Warning: This post contains numbers that may upset anyone who dreams of a smaller government.
With the Senate budget deal announced yesterday, congressional Republicans have proved that they aren't merely big spenders: They bear primary responsibility for Washington's complete lack of fiscal responsibility. At the same time, they have reaffirmed the fact that bipartisanship means a determination to spend us into oblivion.
The bipartisan budget deal that the senators proclaimed so proudly yesterday would add $300 billion over two years to discretionary spending, not counting emergency funds and other add-ons. It would yet again burst the budget caps that Republicans negotiated in 2011 during a debt ceiling deal in exchange for giving more borrowing authority to the Department of Treasury. The debt ceiling would be hiked once again, allowing the Treasury to keep borrowing without asking Congress for an increase. Legislators wouldn't even have to pretend they care about how fast our national debt is growing.
Trillion-dollars deficits are coming back fast and probably are here to stay. And this time you can't blame that on a recession or a major war. It's a direct result of a Republican spending binge—an unwillingness to couple tax cuts with reductions in spending.
Republicans claim to be the party of fiscal responsibility, but the GOP has repeatedly broken the budget caps imposed during the Obama administration. Yes, Democrats were often partners in these deals; they get a good portion of the blame too. But they have never pretended that they wanted these budget caps. And they could not have repeatedly broken through federal spending limits without Republicans leading the effort.
The Budget Control Act of 2011 imposed separate caps on military and nonmilitary spending. Yet before the ink of President Obama's signature was dry on that deal, Republican hawks were throwing fits about imposing any fiscal restraint whatsoever on the Pentagon. The party that won't shut up about fraud and abuse in government when it's in the minority also believes that military spending is immune to waste, fraud, and abuse. Republicans refuse to accept that the Pentagon budget is burdened by a poorly designed spending strategy, which leads to malinvestment and outdated military goals. They also seem to believe that an increase in Pentagon spending always, always, always leads to more security and that the military budget should always go up, even when we are not at war.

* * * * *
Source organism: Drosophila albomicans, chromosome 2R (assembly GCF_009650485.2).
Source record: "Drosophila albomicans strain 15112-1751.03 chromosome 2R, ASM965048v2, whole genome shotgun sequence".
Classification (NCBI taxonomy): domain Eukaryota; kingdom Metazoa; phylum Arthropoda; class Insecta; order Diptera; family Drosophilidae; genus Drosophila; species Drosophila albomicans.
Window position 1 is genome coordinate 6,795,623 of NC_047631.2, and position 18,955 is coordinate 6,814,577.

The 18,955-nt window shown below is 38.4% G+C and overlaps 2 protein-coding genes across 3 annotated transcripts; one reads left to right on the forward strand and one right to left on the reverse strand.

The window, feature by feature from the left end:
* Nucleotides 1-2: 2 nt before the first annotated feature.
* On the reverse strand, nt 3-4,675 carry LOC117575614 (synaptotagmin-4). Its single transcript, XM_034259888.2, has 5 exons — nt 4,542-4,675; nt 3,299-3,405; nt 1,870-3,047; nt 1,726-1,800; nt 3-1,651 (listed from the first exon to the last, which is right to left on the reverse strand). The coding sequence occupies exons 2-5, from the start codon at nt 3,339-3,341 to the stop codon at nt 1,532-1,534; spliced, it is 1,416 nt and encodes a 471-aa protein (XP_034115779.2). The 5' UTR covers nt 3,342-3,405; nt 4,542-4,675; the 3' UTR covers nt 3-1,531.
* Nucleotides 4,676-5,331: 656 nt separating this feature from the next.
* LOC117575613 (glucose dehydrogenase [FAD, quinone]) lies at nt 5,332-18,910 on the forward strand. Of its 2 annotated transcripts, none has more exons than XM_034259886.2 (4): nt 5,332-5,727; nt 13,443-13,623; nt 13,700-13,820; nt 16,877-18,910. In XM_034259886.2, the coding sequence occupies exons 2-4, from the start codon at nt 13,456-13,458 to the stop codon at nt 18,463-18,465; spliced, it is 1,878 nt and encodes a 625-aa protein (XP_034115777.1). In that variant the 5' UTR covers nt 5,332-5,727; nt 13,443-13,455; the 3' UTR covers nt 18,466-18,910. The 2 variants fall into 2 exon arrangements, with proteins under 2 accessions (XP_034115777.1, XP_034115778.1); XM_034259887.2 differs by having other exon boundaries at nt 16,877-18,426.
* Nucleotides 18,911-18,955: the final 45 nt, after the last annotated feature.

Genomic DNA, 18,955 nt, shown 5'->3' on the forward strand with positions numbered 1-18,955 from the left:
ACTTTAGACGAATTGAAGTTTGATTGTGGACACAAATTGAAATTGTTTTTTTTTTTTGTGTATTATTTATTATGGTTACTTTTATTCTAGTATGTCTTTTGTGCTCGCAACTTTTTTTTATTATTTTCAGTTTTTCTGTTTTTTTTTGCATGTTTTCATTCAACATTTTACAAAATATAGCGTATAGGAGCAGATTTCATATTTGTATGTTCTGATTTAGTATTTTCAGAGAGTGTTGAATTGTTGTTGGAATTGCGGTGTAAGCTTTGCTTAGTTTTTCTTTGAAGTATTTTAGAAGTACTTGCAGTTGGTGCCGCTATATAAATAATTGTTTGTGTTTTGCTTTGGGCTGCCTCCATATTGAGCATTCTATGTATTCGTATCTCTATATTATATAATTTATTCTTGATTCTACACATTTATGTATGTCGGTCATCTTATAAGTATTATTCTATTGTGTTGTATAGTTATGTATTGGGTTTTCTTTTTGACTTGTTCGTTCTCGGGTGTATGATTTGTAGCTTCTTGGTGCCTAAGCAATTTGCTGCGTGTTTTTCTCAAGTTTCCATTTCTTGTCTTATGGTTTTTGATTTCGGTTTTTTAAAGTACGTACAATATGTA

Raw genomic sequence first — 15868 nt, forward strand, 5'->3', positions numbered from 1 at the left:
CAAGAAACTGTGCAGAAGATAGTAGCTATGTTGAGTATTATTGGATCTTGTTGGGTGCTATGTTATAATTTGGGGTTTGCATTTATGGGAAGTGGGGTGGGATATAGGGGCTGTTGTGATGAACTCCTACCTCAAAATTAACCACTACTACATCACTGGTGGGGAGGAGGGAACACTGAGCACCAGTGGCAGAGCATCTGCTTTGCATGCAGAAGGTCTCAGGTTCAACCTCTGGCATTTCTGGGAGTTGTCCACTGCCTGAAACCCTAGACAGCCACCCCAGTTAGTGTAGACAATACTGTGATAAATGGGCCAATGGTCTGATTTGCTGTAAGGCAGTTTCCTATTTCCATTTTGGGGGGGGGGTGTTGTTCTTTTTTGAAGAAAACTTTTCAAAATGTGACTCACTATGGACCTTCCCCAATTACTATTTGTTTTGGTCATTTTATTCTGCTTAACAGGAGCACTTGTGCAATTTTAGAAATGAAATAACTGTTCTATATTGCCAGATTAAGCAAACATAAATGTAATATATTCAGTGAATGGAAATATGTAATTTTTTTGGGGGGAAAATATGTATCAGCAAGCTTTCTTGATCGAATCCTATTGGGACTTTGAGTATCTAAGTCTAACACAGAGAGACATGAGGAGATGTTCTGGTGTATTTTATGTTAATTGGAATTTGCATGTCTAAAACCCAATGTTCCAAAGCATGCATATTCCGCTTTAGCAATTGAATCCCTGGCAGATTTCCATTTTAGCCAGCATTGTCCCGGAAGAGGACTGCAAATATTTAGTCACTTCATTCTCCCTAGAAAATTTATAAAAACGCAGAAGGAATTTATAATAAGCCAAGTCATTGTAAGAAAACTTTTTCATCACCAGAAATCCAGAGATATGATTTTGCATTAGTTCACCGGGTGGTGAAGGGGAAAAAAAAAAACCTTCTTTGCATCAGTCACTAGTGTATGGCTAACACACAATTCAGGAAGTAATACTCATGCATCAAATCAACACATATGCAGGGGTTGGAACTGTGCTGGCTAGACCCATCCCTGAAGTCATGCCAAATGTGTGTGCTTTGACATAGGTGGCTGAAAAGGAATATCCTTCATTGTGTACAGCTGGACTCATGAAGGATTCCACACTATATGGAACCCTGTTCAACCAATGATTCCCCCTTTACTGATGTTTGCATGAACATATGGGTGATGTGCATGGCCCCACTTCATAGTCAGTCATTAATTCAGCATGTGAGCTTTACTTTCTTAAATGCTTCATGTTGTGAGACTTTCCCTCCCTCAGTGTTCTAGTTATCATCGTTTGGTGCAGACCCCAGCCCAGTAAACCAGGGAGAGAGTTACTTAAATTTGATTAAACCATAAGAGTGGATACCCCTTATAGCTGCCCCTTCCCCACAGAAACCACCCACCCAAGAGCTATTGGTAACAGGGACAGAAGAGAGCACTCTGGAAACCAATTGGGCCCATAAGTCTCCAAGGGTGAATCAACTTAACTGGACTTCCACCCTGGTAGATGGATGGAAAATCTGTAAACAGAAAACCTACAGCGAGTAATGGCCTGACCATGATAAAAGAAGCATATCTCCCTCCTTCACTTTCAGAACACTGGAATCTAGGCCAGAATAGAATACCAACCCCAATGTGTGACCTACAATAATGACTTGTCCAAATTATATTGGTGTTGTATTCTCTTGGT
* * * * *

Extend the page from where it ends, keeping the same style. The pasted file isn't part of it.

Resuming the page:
As a result, we've repeatedly witnessed Republican hawks make deals with Democrats that amount to mutual back scratching: You can spend more at home if we can spend more abroad.
This week's deal resembles those earlier ones in many ways, except that it's even worse. Military spending caps were $549 billion. The Senate wants to jack that up to $629 billion, with an addition $71 billion for war supplementals and emergency funding. The total for this year would be a cozy $700 billion, rising to $716 billion in the 2019 fiscal year.
In exchange, the Democrats get to hike nonmilitary spending by $131 billion over two years. The spending cap in this area stood at $516 in the 2018 fiscal year. It will now be $579 billion, with an extra $12 billion for war supplementals. That results in a sweet balance of $591 billion this year and $605 billion in the 2019 fiscal year. All this extra money will be spending on largely bipartisan priorities, such as infrastructure and the opioid crisis. The deal will probably pass in the House, despite the objections of the Freedom Caucus.
Worse still, the Republican leadership is trying to sell this spending spree as a bipartisan budget victory.
Majority Leader Mitch McConnell admits that it isn't perfect. But he says he was glad to finally get a longer-term budget agreement. Speaker of the House Paul Ryan, meanwhile, is trying to appease disgruntled Republicans by noting that Democrats didn't get much more than what the Republicans themselves wanted. If that's the bipartisan way to get a budget agreement, maybe it's time for gridlock and chaos.
Photo Credit: Tom Williams/CQ Roll Call/Newscom